I know a lot of Emotional Rollercoaster variants and this entry is of that ilk. I’ve found the way this version provides dual callers offers up a helpful mechanism to maximize the gift of the changing emotions while minimizing the risk of unfocused chaos that can often quickly ensue when you have four characters all trying to justify switches at the same time. Emotions was a standard when I played with the ensemble at Walt Disney World’s now sadly-defunct Comedy Warehouse.
I prefer this game in a team of four with two onstage characters each paired with an offstage emotional caller. A list of suitably varied emotions can be gathered from the audience prior to the scene (possibly with the other actors out of earshot although this doesn’t have the same payoff as other games with more of an endowment frame). Alternatively, callers can also just use a preset list or their imaginations although the audience certainly enjoys seeing their “spoilers” hitting the stage. A typical initiating ask-for such as a relationship or location is then obtained and the scene begins. Characters begin “neutrally” but must then assume and justify the random emotions as they are provided by their offstage companion.
Player A and B serve as the onstage characters with C and D serving as their respective offstage emotion callers. The prompt provided is a job interview at a warehouse.
Player A: “Thank you so much for joining me here on the warehouse floor for the final portion of your interview.”
Player B: “No worries at all, Kalin – if it’s okay that I can you by your first name.”
Player C: (as A’s partner) “Player A: Embarrassment. Embarrassment.”
Player A: (Looking around) “I’d actually prefer that you didn’t. People might make assumptions if they know you’re a member of the boss’ family.”
Player B: “I totally understand. It won’t happen again.”
Player A: “Shall we look at the newly-installed storage system. Although I image that you’ve heard about it at home…”
Player D: (as B’s partner) “Player B: Arrogant. Arrogant.”
Player B: “I’m very familiar with the specifications actually. Although I’ve heard you’ve been struggling with some basic operations… Kalin.”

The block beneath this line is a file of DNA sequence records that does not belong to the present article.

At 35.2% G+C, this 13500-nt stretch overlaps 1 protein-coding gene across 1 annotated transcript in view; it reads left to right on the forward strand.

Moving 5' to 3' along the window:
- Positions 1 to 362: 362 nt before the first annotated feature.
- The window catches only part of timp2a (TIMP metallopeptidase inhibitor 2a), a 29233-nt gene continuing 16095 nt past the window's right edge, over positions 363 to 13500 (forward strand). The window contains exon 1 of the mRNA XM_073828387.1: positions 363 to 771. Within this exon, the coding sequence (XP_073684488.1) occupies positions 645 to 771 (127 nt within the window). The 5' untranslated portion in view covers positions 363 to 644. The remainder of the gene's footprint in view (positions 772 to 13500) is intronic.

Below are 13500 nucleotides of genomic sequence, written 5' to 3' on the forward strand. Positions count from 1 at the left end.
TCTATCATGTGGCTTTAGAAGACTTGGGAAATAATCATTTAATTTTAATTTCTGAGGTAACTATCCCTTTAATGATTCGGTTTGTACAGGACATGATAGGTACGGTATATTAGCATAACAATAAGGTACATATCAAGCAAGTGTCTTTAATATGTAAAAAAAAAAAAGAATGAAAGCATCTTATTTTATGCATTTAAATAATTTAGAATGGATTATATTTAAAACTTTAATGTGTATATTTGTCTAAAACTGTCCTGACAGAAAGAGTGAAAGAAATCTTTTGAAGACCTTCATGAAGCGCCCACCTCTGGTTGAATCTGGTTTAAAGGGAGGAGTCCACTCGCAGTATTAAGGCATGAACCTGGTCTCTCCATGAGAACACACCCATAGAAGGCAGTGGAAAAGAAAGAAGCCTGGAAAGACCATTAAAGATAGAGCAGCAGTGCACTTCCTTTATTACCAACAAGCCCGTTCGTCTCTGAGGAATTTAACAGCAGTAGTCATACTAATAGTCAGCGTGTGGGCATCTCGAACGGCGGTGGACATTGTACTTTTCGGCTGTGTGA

Player A: “I had hoped that wasn’t common knowledge…”
Player C: (as A’s partner) “Joyful. Joyful.”
Player A: (with a sudden smile) “…but who knows if I’ll even be here in a few more weeks!”
In addition to encouraging players to assume and explore a deeper variety of emotions alongside obvious justification challenges, this game also demands that characters are changed by the various emotional overlays. If this is not a personal or company strength, or you struggle with a bulletproof stance as a player, Emotions offers a helpful short-form tool. While it is typically played with lighter hues more likely to elicit audience laughter, the game is delightfully resilient and can work surprisingly well with more sincere or dramatic scenarios as well. I also appreciate that these scenes typically only involve two characters so it’s incumbent upon the team to really invest in the initial relationship as this should ultimately prove to be the focus of the scenic journey.
Traps and Tips
1.) Don’t underestimate the contribution and importance of the callers. While the characters are undeniably likely to receive more of the “glory” of the scene, much of this success is typically made possible and elevated by effective and generous calling. Many of the tips I’ve included in my earlier Genre Rollercoaster post you can find here remain true in this context, although the dual caller structure offers some new potentials and pitfalls. When establishing the game, I find it helpful for callers to initially name their onstage scene partner before offering the emotional shift. Above I’ve just used Player A and Player B as stand-ins, but ideally for clarity this should be the character’s name (Kalin) or role (applicant), or perhaps the actor’s name if these are used throughout the performance and the character’s name has not yet been established. Rather than pausing the action with a “Freeze” I prefer the device of repeating the emotion twice so that the audience and players are less likely to miss the adjustment. Generally, calls work well if they alternate somewhat predictably between the two callers so that there is time to consider what will provide the most effective or stark contrast (both with the character’s prior emotional state and their scene partner’s current climate). I also like to stage the callers on opposite sides of the stage when you can to facilitate a better view of the stage and characters. If you decide to just call emotions on the fly without audience suggestions or a list I find it a helpful little cheat to start somewhere in the alphabet and then just move your way through it for inspiration, not fretting if you skip over a letter or two on the way: “Love-struck… Mad… Optimistic… Perturbed…”